The following year after playing a combined 134 games, Lundqvist put up an even better .928 save percentage and 2.11 goals against average while playing behind a defense that had 4/6 players with significant leg or foot injuries. Even though his GSAA dropped to, simply, above average, Lundqvist maintained the
When it comes down to it, there is not a significant correlation in quality of play between the number of games that Lundqvist starts. If Lundqvist continues to play like this, he needs to play. If Henrik Lundqvist begins to struggle, he needs to play. Lundqvist needs to be able to work through whatever issues he is facing, on the ice. The Rangers are not going to go anywhere with Ondrej Pavelec in net, at least not in this run and gun system where the team depends on an elite goalie to clean up the mistakes. As Hank goes, the Rangers go.
I am not saying that Lundqvist should play 70 games this season. However, the worries about overplaying Lundqvist are overblown. Lundqvist is an elite athlete and five extra games over the course of an 8 month season are not going to kill him. The extra games will allow him to stay sharp in preparation for the stretch run and for the playoffs. Is it any coincidence that Lundqvist’s play has come around in conjunction with an increase in workload? I don’t think so. Lundqvist has passed the eye test with flying colors. Lundqvist has passed the base stats test. Lundqvist has passed the advanced stats test. Lundqvist is elite. Lundqvist needs to play often.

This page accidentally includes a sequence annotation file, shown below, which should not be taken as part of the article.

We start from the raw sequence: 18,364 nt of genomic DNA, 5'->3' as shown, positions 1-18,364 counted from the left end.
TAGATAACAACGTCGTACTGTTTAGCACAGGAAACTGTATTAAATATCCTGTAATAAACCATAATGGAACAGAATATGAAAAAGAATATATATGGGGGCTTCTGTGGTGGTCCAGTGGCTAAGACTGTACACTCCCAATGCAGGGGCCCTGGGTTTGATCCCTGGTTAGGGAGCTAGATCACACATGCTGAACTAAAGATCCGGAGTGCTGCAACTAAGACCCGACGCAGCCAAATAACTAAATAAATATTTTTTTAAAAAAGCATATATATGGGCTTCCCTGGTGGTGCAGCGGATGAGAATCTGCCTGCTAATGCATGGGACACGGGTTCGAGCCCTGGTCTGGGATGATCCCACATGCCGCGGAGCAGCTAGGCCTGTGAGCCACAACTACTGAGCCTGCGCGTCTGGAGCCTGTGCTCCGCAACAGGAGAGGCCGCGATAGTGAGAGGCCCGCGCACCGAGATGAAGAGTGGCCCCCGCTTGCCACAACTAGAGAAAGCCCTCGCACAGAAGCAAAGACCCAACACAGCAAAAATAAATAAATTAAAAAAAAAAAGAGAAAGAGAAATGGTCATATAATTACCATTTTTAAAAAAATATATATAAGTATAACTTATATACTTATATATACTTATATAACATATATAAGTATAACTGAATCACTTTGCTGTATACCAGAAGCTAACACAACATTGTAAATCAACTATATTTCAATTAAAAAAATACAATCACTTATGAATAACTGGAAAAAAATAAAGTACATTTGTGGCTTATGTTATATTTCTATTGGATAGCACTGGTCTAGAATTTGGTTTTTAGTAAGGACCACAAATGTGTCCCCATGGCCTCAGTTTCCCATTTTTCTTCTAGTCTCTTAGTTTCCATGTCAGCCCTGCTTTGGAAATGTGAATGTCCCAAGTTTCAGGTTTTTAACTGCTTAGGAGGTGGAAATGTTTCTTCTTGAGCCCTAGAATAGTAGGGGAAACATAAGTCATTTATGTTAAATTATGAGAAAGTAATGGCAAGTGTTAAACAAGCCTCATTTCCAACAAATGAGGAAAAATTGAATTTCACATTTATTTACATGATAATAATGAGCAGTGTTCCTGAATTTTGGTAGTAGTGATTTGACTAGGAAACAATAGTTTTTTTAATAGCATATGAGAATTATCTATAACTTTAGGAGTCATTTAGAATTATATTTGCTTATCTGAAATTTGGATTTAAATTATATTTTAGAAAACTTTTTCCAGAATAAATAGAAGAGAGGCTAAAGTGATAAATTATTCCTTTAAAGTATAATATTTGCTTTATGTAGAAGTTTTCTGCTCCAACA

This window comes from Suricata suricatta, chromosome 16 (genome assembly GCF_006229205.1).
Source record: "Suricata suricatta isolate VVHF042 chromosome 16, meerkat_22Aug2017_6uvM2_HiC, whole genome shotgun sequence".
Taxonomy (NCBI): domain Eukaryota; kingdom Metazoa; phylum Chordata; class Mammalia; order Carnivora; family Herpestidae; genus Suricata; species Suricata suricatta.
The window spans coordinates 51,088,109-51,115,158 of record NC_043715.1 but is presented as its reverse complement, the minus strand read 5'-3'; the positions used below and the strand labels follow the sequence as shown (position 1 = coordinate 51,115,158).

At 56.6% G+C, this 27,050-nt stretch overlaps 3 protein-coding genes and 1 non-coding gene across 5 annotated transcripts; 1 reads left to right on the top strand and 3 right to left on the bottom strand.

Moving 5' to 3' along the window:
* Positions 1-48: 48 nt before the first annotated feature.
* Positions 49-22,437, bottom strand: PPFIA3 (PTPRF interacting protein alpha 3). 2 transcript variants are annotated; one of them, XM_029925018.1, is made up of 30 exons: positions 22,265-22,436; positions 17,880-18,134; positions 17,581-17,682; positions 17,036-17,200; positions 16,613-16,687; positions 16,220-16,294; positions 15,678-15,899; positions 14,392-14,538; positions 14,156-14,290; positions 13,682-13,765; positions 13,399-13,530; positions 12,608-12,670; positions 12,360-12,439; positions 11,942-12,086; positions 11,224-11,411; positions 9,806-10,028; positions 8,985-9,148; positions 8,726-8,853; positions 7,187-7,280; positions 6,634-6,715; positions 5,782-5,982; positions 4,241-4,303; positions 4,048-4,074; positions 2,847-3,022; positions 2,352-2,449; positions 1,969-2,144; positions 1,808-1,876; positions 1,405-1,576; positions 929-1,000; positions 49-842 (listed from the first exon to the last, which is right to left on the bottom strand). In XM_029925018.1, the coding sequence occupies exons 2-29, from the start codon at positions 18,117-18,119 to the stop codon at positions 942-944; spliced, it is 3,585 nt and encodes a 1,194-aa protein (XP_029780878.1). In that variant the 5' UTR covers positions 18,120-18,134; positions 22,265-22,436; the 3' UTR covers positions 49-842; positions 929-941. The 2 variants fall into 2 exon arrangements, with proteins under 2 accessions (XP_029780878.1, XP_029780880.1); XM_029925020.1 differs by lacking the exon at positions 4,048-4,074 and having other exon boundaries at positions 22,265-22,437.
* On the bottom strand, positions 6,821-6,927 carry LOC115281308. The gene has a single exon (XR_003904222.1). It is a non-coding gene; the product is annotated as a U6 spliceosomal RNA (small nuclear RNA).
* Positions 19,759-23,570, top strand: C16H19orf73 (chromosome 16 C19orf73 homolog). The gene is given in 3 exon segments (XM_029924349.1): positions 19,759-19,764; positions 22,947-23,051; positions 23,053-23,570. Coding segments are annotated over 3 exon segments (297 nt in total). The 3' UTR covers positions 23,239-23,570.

On Thursday night Henrik Lundqvist stole another point for the Rangers. Lundqvist faced 48, yes 48 shots, against the Devils and still almost stole a win. The performance just further clarifies and backs up the above. If it was not for Henrik Lundqvist, the Rangers would have had ZERO chance of winning this game.
Note: All Stats Courtesy of Naturalstattrick.com